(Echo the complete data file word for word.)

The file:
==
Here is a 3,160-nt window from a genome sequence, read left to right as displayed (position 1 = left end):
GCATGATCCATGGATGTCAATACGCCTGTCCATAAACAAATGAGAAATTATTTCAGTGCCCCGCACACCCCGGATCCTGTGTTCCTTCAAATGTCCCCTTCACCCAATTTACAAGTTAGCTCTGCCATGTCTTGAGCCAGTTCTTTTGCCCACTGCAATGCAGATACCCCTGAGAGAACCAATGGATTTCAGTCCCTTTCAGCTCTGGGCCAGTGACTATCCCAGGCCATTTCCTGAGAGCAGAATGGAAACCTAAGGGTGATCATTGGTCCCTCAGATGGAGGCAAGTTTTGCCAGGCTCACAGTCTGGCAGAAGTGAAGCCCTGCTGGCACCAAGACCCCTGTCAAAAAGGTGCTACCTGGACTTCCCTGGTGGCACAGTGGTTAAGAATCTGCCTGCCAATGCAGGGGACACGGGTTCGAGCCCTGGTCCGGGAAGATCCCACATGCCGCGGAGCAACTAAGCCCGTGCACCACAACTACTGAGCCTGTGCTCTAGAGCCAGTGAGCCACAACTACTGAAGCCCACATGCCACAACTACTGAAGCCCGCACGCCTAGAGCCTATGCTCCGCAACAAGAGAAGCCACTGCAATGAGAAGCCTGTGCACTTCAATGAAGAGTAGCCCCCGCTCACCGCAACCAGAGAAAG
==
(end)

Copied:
Here is a 3,160-nt window from a genome sequence, read left to right as displayed (position 1 = left end):
GCATGATCCATGGATGTCAATACGCCTGTCCATAAACAAATGAGAAATTATTTCAGTGCCCCGCACACCCCGGATCCTGTGTTCCTTCAAATGTCCCCTTCACCCAATTTACAAGTTAGCTCTGCCATGTCTTGAGCCAGTTCTTTTGCCCACTGCAATGCAGATACCCCTGAGAGAACCAATGGATTTCAGTCCCTTTCAGCTCTGGGCCAGTGACTATCCCAGGCCATTTCCTGAGAGCAGAATGGAAACCTAAGGGTGATCATTGGTCCCTCAGATGGAGGCAAGTTTTGCCAGGCTCACAGTCTGGCAGAAGTGAAGCCCTGCTGGCACCAAGACCCCTGTCAAAAAGGTGCTACCTGGACTTCCCTGGTGGCACAGTGGTTAAGAATCTGCCTGCCAATGCAGGGGACACGGGTTCGAGCCCTGGTCCGGGAAGATCCCACATGCCGCGGAGCAACTAAGCCCGTGCACCACAACTACTGAGCCTGTGCTCTAGAGCCAGTGAGCCACAACTACTGAAGCCCACATGCCACAACTACTGAAGCCCGCACGCCTAGAGCCTATGCTCCGCAACAAGAGAAGCCACTGCAATGAGAAGCCTGTGCACTTCAATGAAGAGTAGCCCCCGCTCACCGCAACCAGAGAAAG